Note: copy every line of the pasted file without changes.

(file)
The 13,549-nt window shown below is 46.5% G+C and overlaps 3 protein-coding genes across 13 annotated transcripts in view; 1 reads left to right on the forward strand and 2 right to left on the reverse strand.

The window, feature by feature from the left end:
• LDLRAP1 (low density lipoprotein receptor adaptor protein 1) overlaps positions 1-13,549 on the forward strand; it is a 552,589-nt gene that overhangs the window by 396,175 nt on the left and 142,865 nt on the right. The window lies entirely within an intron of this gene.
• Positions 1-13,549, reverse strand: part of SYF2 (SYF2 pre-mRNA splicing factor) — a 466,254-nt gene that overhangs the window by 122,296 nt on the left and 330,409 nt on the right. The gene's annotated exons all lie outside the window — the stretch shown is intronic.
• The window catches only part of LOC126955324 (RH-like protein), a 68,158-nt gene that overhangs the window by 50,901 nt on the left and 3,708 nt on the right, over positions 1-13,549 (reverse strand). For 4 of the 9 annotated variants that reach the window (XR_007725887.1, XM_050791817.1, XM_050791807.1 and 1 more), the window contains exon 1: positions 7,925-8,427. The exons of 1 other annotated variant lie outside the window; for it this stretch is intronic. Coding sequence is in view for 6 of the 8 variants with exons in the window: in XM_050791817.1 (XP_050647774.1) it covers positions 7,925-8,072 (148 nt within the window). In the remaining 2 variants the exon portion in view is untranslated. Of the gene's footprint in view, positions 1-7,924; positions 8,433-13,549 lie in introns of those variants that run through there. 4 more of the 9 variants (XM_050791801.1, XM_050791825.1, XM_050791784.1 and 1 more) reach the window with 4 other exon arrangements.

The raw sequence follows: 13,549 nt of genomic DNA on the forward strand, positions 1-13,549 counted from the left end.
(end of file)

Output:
The 13,549-nt window shown below is 46.5% G+C and overlaps 3 protein-coding genes across 13 annotated transcripts in view; 1 reads left to right on the forward strand and 2 right to left on the reverse strand.

The window, feature by feature from the left end:
• LDLRAP1 (low density lipoprotein receptor adaptor protein 1) overlaps positions 1-13,549 on the forward strand; it is a 552,589-nt gene that overhangs the window by 396,175 nt on the left and 142,865 nt on the right. The window lies entirely within an intron of this gene.
• Positions 1-13,549, reverse strand: part of SYF2 (SYF2 pre-mRNA splicing factor) — a 466,254-nt gene that overhangs the window by 122,296 nt on the left and 330,409 nt on the right. The gene's annotated exons all lie outside the window — the stretch shown is intronic.
• The window catches only part of LOC126955324 (RH-like protein), a 68,158-nt gene that overhangs the window by 50,901 nt on the left and 3,708 nt on the right, over positions 1-13,549 (reverse strand). For 4 of the 9 annotated variants that reach the window (XR_007725887.1, XM_050791817.1, XM_050791807.1 and 1 more), the window contains exon 1: positions 7,925-8,427. The exons of 1 other annotated variant lie outside the window; for it this stretch is intronic. Coding sequence is in view for 6 of the 8 variants with exons in the window: in XM_050791817.1 (XP_050647774.1) it covers positions 7,925-8,072 (148 nt within the window). In the remaining 2 variants the exon portion in view is untranslated. Of the gene's footprint in view, positions 1-7,924; positions 8,433-13,549 lie in introns of those variants that run through there. 4 more of the 9 variants (XM_050791801.1, XM_050791825.1, XM_050791784.1 and 1 more) reach the window with 4 other exon arrangements.

The raw sequence follows: 13,549 nt of genomic DNA on the forward strand, positions 1-13,549 counted from the left end.